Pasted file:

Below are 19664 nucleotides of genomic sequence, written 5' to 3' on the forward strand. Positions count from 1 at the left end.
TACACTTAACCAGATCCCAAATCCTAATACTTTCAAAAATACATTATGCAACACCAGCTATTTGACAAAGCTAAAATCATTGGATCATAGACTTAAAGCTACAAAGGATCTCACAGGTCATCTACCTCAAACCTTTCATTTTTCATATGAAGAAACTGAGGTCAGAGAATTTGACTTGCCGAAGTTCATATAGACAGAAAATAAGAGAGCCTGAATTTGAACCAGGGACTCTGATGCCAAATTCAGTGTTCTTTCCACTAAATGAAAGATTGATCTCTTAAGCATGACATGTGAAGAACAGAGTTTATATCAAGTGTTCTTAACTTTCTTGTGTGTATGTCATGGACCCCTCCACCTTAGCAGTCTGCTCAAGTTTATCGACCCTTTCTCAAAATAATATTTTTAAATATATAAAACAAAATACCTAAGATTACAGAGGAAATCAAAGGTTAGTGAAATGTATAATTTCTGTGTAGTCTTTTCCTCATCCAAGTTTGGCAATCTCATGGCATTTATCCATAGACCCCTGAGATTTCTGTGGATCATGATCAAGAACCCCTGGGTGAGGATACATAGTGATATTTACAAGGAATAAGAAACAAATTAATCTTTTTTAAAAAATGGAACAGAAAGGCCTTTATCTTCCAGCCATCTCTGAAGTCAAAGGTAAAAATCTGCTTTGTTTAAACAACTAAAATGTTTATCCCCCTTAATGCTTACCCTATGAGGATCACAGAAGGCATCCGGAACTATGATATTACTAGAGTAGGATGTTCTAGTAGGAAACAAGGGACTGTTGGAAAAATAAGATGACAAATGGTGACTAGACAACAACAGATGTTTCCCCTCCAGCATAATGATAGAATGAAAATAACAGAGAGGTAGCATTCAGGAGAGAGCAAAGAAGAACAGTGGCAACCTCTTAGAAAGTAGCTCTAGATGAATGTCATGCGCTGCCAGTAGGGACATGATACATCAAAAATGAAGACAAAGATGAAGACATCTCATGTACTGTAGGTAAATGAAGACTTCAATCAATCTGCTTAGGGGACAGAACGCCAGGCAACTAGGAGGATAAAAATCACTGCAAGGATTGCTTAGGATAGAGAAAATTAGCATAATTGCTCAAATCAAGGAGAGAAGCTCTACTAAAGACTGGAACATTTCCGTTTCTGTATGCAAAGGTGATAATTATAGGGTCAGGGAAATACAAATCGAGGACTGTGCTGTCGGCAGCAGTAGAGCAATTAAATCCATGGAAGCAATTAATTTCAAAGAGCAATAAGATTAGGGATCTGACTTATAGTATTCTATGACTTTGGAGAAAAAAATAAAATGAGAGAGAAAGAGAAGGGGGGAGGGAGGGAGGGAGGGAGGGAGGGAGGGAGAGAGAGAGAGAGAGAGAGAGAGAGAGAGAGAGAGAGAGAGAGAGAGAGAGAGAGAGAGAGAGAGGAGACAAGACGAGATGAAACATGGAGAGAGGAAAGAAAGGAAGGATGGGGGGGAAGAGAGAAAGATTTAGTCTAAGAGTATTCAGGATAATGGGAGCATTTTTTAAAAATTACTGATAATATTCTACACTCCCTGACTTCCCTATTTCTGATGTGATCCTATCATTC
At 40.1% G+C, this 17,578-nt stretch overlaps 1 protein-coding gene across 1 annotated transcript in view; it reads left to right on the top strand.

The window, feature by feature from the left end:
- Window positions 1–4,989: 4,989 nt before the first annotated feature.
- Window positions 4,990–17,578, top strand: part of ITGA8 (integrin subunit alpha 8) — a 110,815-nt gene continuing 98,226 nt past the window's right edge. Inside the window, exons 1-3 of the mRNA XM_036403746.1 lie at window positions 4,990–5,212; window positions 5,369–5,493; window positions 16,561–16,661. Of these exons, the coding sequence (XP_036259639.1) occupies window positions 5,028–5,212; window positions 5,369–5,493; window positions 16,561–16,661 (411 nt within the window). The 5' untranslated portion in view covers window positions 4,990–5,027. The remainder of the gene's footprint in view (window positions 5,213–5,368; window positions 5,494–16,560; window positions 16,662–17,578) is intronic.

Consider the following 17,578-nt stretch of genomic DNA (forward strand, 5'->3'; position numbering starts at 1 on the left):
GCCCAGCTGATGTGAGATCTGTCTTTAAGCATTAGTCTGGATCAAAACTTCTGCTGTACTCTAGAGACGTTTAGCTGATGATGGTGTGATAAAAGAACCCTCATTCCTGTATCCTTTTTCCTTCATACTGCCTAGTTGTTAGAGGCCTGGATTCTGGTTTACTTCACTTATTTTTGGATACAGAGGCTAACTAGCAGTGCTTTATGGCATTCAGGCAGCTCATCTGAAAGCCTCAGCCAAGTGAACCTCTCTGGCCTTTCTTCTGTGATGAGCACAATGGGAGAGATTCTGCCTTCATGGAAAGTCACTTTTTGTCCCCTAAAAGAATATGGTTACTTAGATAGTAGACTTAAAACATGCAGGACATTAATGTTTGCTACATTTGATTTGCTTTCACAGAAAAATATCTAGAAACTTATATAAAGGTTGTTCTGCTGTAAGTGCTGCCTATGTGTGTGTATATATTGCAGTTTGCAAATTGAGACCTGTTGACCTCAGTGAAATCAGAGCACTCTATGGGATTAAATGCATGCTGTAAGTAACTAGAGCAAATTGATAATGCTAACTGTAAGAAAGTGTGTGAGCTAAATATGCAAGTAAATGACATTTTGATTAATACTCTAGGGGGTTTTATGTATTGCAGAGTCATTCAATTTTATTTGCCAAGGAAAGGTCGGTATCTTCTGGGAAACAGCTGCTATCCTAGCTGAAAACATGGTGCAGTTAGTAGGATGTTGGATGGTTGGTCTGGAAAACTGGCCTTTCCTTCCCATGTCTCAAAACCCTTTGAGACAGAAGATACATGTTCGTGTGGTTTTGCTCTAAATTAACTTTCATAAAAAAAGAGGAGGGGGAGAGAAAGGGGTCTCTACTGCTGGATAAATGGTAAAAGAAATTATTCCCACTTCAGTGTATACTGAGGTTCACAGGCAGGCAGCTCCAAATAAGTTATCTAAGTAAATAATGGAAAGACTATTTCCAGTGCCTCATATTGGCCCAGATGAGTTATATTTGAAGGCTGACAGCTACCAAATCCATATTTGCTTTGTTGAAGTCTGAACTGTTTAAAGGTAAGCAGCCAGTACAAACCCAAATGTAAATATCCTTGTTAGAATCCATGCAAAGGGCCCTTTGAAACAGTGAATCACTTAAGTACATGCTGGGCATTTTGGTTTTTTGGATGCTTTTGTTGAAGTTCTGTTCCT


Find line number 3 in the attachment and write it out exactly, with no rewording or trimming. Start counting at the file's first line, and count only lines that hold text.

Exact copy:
At 40.1% G+C, this 17,578-nt stretch overlaps 1 protein-coding gene across 1 annotated transcript in view; it reads left to right on the top strand.